Manufacturers within a half-hour's drive of Greensburg might have to boost pay for their workers by 5 percent to 10 percent to compete with the Honda Manufacturing Indiana assembly plant now under construction, said the president of a prominent company that supplies temporary workers to manufacturers and warehouses.
Gary Hentschel of Personnel Management said the 2,000 production workers Honda has begun hiring will likely be drawn primarily from manufacturers close to the city southeast of Indianapolis.
"Everyone is aware of it," Hentschel said. "They're watching very closely."
"As some of the best individuals get absorbed into that work force, other employers in that broad area will have to do a little more to attract the same quality workers they have now."
Honda announced Aug. 23 that it would begin seeking workers for the $550 million plant, which is slated to begin producing Civic compacts in fall 2008.
Honda said it would accept applications only from individuals living in 20 Indiana counties, including Hancock, Johnson, Marion and Shelby in the Indianapolis area.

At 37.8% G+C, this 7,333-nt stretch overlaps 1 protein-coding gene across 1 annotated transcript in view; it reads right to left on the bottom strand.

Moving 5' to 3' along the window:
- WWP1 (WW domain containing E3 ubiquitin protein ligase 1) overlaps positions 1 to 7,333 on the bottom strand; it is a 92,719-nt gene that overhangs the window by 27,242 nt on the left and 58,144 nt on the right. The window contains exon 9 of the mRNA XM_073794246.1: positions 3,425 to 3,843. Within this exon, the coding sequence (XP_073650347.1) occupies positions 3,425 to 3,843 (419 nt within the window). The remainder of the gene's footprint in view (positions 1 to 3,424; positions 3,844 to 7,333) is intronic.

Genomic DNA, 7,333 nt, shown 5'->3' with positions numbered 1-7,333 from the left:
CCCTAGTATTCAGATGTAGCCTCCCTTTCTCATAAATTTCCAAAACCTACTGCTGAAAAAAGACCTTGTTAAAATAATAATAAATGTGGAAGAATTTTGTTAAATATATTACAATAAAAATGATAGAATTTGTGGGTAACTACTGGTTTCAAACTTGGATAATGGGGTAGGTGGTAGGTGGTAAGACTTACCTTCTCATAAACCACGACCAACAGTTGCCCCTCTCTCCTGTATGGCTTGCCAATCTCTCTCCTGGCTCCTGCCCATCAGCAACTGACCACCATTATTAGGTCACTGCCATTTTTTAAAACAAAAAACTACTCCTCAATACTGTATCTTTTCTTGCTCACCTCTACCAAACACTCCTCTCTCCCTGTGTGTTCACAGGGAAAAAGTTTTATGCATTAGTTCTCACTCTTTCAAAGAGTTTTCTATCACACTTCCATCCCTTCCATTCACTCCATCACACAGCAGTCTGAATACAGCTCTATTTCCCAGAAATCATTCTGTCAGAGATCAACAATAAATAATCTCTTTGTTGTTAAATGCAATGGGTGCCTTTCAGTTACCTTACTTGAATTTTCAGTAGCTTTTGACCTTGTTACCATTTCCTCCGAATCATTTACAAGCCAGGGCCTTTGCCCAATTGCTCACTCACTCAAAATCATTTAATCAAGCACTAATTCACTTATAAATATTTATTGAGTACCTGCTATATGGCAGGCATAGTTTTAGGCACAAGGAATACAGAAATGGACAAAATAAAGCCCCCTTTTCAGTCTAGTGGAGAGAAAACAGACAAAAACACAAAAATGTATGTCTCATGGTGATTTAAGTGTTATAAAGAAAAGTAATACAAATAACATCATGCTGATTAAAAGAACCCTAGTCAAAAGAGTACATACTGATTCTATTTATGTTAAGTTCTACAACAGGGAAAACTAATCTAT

Hentschel predicted some prospects would move into a friend or relative's house to become eligible for the jobs, though he declined to place a number on his hunch.
The workers will be hired so gradually that the region won't easily notice the change, he added.
An economic development official in nearby Shelbyville said he doubts manufacturers will have to increase wages in order to compete.
Dan Theobald, executive director of Shelby County Development Corp., said his discussions with fiberglass insulation maker Knauf Insulation and other local manufacturers suggests local wage levels are high enough that few workers will defect to Honda."
"I don't think it's going to be that bad," Theobald said.